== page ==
President Barack Obama has praised police in Dallas for protecting Americans' right to protest. He called for unity in the wake of the killings of five officers in the city.
Obama spoke at the Dallas memorial on Tuesday for five police officers who were killed by a lone gunman last week. "We know that the overwhelming majority of police officers do an incredibly hard and dangerous job fairly and professionally," Obama said. "They are deserving of our respect and not our scorn."
Politicians, police officers and families of the dead officers attended the ceremony.
"And when anyone, no matter how good their intentions may be, paints all police as biased or bigoted, we undermine those officers we depend on for our safety," Obama added.
"We mourn fewer people today because of your brave actions," Obama told his audience at the Morton H. Meyerson Symphony Center. "Despite the fact that police conduct was the subject of the protest, despite the fact that there must have been signs or slogans or chants with which they profoundly disagreed, these men and this department did their jobs as the professionals that they were."
While Obama said the attack would appear to have exposed the "the deepest fault line of our democracy," he said that Americans must reject such despair. The president commented: "I know that Americans are struggling right now with what we witnessed in the past week," Obama said. "I'm here to say we must reject such despair. I'm here to insist that we are not as divided as we seem."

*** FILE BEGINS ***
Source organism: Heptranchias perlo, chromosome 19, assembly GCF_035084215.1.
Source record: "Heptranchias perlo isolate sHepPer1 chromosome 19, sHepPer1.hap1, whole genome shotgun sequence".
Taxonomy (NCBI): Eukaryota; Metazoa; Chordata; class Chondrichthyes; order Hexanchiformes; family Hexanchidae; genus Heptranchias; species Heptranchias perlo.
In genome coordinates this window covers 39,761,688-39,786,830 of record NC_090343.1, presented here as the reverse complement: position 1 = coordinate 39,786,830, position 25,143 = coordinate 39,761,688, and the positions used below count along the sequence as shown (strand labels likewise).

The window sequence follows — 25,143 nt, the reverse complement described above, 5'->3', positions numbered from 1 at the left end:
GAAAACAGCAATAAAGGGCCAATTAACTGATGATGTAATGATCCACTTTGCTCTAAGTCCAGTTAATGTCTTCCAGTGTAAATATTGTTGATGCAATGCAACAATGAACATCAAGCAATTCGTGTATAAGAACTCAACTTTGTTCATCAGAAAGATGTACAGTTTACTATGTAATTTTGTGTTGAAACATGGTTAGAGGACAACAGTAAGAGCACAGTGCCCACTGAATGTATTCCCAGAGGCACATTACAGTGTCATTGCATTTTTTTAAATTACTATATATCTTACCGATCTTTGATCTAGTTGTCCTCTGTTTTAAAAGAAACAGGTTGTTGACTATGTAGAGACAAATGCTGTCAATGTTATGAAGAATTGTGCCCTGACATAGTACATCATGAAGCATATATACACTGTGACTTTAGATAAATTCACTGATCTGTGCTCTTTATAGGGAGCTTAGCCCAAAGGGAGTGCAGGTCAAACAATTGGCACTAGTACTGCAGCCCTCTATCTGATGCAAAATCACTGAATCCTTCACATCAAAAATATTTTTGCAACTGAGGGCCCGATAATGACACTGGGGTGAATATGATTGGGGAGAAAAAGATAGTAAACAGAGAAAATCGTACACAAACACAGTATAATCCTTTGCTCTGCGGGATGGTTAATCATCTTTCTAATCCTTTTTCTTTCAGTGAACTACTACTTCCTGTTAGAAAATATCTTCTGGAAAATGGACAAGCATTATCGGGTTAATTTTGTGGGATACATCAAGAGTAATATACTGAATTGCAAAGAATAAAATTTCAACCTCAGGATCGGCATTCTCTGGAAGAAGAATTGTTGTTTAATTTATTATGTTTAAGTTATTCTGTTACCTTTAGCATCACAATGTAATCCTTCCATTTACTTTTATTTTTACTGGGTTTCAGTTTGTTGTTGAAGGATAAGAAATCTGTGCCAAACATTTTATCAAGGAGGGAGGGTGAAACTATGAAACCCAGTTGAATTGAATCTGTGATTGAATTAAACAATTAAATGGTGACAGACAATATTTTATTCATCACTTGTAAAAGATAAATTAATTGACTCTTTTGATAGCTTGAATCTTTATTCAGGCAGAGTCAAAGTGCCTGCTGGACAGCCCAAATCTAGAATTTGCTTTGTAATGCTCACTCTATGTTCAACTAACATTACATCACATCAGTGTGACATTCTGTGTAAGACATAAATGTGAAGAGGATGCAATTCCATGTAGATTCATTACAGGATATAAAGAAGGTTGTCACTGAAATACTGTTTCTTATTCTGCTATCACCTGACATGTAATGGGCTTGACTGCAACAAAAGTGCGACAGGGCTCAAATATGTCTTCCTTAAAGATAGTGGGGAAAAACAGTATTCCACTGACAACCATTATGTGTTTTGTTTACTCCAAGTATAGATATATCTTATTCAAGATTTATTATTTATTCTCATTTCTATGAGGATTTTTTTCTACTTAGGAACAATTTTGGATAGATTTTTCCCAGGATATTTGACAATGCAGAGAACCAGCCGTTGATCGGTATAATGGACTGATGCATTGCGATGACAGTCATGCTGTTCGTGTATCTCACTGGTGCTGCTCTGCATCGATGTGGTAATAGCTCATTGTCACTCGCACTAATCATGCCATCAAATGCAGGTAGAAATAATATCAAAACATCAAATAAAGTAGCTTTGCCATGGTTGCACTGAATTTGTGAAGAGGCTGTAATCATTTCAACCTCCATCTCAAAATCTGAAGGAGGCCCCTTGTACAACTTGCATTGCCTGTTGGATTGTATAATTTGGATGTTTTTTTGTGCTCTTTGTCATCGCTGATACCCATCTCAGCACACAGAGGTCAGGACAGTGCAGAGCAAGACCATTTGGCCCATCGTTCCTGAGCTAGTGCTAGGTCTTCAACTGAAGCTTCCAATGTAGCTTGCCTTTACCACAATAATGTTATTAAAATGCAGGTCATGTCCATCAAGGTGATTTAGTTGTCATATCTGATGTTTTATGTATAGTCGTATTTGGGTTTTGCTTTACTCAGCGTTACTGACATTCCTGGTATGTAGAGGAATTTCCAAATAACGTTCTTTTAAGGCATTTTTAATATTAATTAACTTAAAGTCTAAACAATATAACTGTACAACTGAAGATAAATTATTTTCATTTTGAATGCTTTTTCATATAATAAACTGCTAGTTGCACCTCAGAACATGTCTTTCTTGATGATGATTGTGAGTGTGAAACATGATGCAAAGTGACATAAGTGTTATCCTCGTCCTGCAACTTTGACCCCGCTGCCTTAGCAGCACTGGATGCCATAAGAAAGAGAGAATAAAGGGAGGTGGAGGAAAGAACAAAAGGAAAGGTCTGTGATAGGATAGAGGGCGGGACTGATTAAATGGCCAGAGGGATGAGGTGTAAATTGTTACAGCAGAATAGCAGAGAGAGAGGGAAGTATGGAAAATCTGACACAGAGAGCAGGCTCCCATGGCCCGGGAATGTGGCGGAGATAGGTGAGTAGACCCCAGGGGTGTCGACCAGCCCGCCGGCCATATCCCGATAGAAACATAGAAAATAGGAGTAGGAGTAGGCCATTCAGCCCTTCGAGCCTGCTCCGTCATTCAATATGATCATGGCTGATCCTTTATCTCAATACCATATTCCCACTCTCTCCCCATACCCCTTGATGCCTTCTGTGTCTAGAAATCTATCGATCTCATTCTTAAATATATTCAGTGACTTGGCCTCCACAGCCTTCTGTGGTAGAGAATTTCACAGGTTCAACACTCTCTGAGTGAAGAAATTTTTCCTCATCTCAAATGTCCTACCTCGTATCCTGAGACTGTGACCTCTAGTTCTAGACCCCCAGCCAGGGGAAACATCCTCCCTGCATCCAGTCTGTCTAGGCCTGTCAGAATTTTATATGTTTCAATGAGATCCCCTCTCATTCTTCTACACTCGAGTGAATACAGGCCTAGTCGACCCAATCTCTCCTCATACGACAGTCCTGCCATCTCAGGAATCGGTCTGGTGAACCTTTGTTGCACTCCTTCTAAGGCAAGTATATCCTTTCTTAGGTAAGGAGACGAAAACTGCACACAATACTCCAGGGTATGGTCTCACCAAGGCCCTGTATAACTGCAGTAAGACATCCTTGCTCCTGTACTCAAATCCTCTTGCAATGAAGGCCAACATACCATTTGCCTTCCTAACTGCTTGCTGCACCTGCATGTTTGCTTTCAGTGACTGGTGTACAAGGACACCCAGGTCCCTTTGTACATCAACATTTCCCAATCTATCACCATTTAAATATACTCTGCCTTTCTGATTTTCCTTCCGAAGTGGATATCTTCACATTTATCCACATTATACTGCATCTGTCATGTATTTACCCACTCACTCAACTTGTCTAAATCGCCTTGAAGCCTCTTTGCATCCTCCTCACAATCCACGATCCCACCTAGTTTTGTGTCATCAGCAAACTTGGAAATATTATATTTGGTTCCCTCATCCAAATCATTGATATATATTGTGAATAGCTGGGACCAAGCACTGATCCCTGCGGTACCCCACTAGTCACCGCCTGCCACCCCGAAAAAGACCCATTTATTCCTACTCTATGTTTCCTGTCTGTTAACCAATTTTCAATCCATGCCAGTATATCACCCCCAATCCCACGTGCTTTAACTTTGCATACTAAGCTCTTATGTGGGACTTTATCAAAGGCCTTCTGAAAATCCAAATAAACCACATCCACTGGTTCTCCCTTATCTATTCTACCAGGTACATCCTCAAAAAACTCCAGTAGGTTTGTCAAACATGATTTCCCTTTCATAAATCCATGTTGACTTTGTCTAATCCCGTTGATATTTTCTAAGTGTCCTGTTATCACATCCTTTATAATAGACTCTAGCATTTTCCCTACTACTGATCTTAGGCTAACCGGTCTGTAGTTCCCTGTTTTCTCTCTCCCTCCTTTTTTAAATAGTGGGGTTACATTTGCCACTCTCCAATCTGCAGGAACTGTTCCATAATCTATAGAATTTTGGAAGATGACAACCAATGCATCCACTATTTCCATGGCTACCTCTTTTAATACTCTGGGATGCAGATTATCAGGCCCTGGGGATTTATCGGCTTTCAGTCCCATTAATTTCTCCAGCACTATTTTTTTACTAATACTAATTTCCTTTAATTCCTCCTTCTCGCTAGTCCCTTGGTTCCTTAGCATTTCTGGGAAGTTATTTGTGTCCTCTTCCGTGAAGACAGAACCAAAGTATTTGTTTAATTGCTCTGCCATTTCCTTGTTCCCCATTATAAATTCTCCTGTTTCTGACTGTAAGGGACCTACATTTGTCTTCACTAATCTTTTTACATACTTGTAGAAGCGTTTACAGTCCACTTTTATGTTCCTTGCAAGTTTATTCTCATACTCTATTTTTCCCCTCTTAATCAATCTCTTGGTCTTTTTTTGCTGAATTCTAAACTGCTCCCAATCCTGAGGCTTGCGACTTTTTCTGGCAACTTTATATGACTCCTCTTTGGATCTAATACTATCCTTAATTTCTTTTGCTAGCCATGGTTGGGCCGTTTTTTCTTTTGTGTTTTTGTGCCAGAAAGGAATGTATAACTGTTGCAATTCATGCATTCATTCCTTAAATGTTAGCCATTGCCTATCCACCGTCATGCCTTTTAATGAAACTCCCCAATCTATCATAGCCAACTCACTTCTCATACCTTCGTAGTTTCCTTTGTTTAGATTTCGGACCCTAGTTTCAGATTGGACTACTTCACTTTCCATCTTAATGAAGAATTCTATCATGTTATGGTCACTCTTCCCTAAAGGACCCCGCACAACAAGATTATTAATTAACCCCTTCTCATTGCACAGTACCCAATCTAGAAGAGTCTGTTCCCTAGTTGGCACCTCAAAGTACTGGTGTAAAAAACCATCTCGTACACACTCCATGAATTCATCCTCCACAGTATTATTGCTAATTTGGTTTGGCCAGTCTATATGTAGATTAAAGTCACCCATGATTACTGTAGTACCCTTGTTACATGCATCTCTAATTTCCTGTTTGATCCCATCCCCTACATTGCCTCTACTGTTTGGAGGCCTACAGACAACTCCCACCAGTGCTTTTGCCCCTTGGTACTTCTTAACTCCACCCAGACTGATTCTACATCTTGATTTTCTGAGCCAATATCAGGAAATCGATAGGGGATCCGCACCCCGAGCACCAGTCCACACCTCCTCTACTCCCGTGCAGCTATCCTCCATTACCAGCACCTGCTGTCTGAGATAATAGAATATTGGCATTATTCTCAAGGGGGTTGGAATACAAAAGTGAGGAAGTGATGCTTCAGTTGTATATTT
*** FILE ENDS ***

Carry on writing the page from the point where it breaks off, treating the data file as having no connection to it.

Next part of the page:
Obama condemned rhetoric suggesting harm to police, saying it did a disservice to the cause of justice." The president also said that "race relations have improved dramatically in my lifetime" but that no individual or institution was entirely immune to racial bias.
The president, who has tried to implement changes to the laws on gun control, said: "I've been to too many of these things," in reference to memorials for people across America who have died in gun attacks.
Also at the ceremony was former President George W. Bush, who lives near Dallas. Bush echoed Obama's sentiments: "At times it feels like the forces pulling us apart are stronger than the forces binding us together. Argument turns too easily into animosity," Bush said. "We do not want the unity of grief nor do we want the unity of fear. We want the unity of hope, affection and high purpose."
Following the ceremony Obama planned to meet with the families of the policemen who died and with others who were wounded.
jm/msh,kl (AP, Reuters)